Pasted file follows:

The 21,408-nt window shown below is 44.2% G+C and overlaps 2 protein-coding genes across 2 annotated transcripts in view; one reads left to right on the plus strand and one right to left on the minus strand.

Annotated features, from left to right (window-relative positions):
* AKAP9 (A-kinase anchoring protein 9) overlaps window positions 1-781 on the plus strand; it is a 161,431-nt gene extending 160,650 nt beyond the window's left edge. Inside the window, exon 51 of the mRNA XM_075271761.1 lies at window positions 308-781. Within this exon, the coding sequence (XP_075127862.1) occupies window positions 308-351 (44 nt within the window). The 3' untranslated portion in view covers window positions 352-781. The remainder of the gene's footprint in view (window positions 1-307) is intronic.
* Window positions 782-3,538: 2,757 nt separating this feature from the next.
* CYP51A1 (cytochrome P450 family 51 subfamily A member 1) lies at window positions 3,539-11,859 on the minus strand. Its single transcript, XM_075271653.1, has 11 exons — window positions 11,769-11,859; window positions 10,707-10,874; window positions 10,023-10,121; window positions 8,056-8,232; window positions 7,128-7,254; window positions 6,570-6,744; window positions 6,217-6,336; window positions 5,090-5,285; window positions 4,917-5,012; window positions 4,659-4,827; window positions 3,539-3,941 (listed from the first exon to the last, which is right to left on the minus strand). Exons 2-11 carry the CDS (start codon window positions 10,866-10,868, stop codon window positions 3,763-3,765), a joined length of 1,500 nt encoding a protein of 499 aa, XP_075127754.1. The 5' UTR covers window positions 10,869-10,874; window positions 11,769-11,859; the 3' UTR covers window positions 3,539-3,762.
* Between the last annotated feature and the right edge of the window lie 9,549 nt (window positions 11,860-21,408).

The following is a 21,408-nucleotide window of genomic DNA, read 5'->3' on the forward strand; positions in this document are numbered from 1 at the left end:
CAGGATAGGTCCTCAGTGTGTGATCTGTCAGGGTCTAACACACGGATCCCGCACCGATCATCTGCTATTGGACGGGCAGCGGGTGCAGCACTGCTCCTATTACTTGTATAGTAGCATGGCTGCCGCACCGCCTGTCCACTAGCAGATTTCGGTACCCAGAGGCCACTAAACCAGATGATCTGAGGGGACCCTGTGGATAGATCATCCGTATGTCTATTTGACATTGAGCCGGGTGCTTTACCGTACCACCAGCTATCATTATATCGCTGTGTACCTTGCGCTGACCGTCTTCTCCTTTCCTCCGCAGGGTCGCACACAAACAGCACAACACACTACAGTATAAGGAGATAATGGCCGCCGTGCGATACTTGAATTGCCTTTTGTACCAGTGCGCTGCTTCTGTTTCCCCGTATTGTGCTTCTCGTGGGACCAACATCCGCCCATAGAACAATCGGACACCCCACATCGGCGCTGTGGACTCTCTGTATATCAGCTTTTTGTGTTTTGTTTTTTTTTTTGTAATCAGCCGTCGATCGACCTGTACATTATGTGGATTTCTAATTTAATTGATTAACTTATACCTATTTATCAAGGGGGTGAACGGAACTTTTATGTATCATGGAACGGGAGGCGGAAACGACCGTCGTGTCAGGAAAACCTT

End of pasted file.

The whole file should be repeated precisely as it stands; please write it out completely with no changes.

The 21,408-nt window shown below is 44.2% G+C and overlaps 2 protein-coding genes across 2 annotated transcripts in view; one reads left to right on the plus strand and one right to left on the minus strand.

Annotated features, from left to right (window-relative positions):
* AKAP9 (A-kinase anchoring protein 9) overlaps window positions 1-781 on the plus strand; it is a 161,431-nt gene extending 160,650 nt beyond the window's left edge. Inside the window, exon 51 of the mRNA XM_075271761.1 lies at window positions 308-781. Within this exon, the coding sequence (XP_075127862.1) occupies window positions 308-351 (44 nt within the window). The 3' untranslated portion in view covers window positions 352-781. The remainder of the gene's footprint in view (window positions 1-307) is intronic.
* Window positions 782-3,538: 2,757 nt separating this feature from the next.
* CYP51A1 (cytochrome P450 family 51 subfamily A member 1) lies at window positions 3,539-11,859 on the minus strand. Its single transcript, XM_075271653.1, has 11 exons — window positions 11,769-11,859; window positions 10,707-10,874; window positions 10,023-10,121; window positions 8,056-8,232; window positions 7,128-7,254; window positions 6,570-6,744; window positions 6,217-6,336; window positions 5,090-5,285; window positions 4,917-5,012; window positions 4,659-4,827; window positions 3,539-3,941 (listed from the first exon to the last, which is right to left on the minus strand). Exons 2-11 carry the CDS (start codon window positions 10,866-10,868, stop codon window positions 3,763-3,765), a joined length of 1,500 nt encoding a protein of 499 aa, XP_075127754.1. The 5' UTR covers window positions 10,869-10,874; window positions 11,769-11,859; the 3' UTR covers window positions 3,539-3,762.
* Between the last annotated feature and the right edge of the window lie 9,549 nt (window positions 11,860-21,408).

The following is a 21,408-nucleotide window of genomic DNA, read 5'->3' on the forward strand; positions in this document are numbered from 1 at the left end:
CAGGATAGGTCCTCAGTGTGTGATCTGTCAGGGTCTAACACACGGATCCCGCACCGATCATCTGCTATTGGACGGGCAGCGGGTGCAGCACTGCTCCTATTACTTGTATAGTAGCATGGCTGCCGCACCGCCTGTCCACTAGCAGATTTCGGTACCCAGAGGCCACTAAACCAGATGATCTGAGGGGACCCTGTGGATAGATCATCCGTATGTCTATTTGACATTGAGCCGGGTGCTTTACCGTACCACCAGCTATCATTATATCGCTGTGTACCTTGCGCTGACCGTCTTCTCCTTTCCTCCGCAGGGTCGCACACAAACAGCACAACACACTACAGTATAAGGAGATAATGGCCGCCGTGCGATACTTGAATTGCCTTTTGTACCAGTGCGCTGCTTCTGTTTCCCCGTATTGTGCTTCTCGTGGGACCAACATCCGCCCATAGAACAATCGGACACCCCACATCGGCGCTGTGGACTCTCTGTATATCAGCTTTTTGTGTTTTGTTTTTTTTTTTGTAATCAGCCGTCGATCGACCTGTACATTATGTGGATTTCTAATTTAATTGATTAACTTATACCTATTTATCAAGGGGGTGAACGGAACTTTTATGTATCATGGAACGGGAGGCGGAAACGACCGTCGTGTCAGGAAAACCTT